Bees and other pollinators, such as butterflies, bats and hummingbirds, are increasingly under threat from human activities.
Pollinators allow many plants, including many food crops, to reproduce. Not only do pollinators contribute directly to food security, but they are key to conserving biodiversity – a cornerstone of the Sustainable Development Goals. They also serve as sentinels for emergent environmental risks, signaling the health of local ecosystems.
Invasive insects, pesticides, land-use change and monocropping practices may reduce available nutrients and pose threats to bee colonies.
To raise awareness of the importance of pollinators, the threats they face and their contribution to sustainable development, the UN designated 20 May as World Bee Day.
Continue reading “Why should you Care about Pollinators [Infographic]”
Many believe that gardening is eco-friendly by default. However, there are many things you can do to turn your garden into a more environmentally conscious space. This will not only be healthier for the environment but also you and your family will have an unpolluted space to spend your time.
One of the ways to create a truly relaxing space is to combine minimalistic design with eco-friendly principle. That way you will be able to have a garden that is pleasing to the mind and body at the same time. In order to create the minimalistic eco-friendly garden you will need to rediscover your space and here are some ideas on how to do that.
Continue reading “Create a Minimalistic Eco-Friendly Garden”
If you are looking for a great design feature that brings the beauty of nature into your home, an eco-friendly and stylish living wall is the perfect choice for you. Living walls are stunning plant features created by covering a surface with plants, usually on the walls and facades of buildings.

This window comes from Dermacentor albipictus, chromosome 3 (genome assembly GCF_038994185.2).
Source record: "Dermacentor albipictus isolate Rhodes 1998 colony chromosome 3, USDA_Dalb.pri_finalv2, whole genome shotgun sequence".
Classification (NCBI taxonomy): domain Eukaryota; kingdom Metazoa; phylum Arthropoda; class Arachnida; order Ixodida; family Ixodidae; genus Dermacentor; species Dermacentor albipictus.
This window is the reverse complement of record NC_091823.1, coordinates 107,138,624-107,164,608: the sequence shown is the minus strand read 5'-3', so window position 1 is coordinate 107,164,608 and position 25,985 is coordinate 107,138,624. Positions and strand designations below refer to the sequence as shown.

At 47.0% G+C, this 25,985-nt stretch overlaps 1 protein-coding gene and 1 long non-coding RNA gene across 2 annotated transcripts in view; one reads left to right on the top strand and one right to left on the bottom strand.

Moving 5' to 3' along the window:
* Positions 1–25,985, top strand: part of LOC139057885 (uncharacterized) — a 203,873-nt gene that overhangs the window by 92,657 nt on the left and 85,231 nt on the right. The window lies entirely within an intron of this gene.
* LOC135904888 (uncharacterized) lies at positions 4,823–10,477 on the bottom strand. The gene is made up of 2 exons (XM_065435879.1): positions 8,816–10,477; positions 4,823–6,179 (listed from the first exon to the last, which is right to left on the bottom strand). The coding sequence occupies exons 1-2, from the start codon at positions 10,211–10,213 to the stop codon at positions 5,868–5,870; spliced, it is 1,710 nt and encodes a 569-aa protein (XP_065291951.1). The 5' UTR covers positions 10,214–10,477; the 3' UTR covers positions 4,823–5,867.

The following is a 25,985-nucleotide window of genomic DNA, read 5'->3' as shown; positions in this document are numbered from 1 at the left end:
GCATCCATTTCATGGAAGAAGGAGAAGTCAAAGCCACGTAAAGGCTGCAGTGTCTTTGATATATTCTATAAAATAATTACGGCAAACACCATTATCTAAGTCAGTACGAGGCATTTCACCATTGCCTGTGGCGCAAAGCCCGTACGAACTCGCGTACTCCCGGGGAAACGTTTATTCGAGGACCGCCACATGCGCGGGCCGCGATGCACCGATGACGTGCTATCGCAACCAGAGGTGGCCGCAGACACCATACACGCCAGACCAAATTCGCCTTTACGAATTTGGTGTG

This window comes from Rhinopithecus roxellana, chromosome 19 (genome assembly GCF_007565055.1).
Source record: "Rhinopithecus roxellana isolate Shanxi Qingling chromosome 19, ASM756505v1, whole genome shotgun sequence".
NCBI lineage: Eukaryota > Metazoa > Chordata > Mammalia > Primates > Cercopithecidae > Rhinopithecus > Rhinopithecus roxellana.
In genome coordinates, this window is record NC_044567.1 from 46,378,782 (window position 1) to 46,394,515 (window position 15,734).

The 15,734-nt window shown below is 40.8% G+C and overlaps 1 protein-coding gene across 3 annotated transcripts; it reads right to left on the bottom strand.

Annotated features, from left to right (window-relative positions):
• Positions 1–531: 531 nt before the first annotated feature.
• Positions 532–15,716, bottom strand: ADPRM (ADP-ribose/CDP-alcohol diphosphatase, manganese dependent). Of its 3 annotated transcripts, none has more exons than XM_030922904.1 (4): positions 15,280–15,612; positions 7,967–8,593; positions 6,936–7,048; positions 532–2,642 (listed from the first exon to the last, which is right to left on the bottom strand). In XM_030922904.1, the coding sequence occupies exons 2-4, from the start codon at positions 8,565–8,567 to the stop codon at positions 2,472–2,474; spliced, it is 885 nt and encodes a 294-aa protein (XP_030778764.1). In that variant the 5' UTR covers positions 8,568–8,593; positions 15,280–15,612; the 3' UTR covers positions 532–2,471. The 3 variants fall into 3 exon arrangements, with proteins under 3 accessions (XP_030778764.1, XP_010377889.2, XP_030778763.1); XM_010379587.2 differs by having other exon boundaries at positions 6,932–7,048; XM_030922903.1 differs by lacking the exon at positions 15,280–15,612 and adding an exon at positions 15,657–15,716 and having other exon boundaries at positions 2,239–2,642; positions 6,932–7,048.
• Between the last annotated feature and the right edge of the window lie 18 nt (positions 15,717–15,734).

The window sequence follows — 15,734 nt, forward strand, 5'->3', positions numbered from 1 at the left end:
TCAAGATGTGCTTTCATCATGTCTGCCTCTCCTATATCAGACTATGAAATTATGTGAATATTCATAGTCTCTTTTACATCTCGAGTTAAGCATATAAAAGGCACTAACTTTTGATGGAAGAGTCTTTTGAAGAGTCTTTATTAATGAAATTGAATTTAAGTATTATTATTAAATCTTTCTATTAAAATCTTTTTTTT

Continue reading “The Benefits of a Plant Wall [Infographic]”
Many professional moving companies won’t move live plants and doing it yourself ensures it gets done right.
These tips work best for smaller plants but can be used for medium-to-large plants, as well. Like all living things, plants require a balance of attention and careful handling, especially during moves.
Continue reading “Transporting Plants: A Survival Guide [Infographic]”
Do you love bromeliads? Well, you may feel like you need to cultivate up some of them but all seems in vain. Well, different bromeliads grow in different conditions. There are several categories of bromeliads that can be categorized into different genera. Under each genera are different species of bromeliads. Bromeliad genera include aechmea, ananas, billbergia, bromelia, edmundoa, dyckia, nidularium, tillandsia, vriesea and wittrockia. There are several other genera but these do extremely well in South America, especially Brazil.
There are about 3000 known species of bromeliads and 56 genera into which they have been categorized. The major divisions of the bromeliads include:
- Bromelioideae: 32 genera and 861 species in total.
- Pitcairnioideae: 16 genera and 1030 species in total.
- Tillandsioideae: 9 genera and 1277 species in total.
Continue reading “How to care for Bromeliad Plants”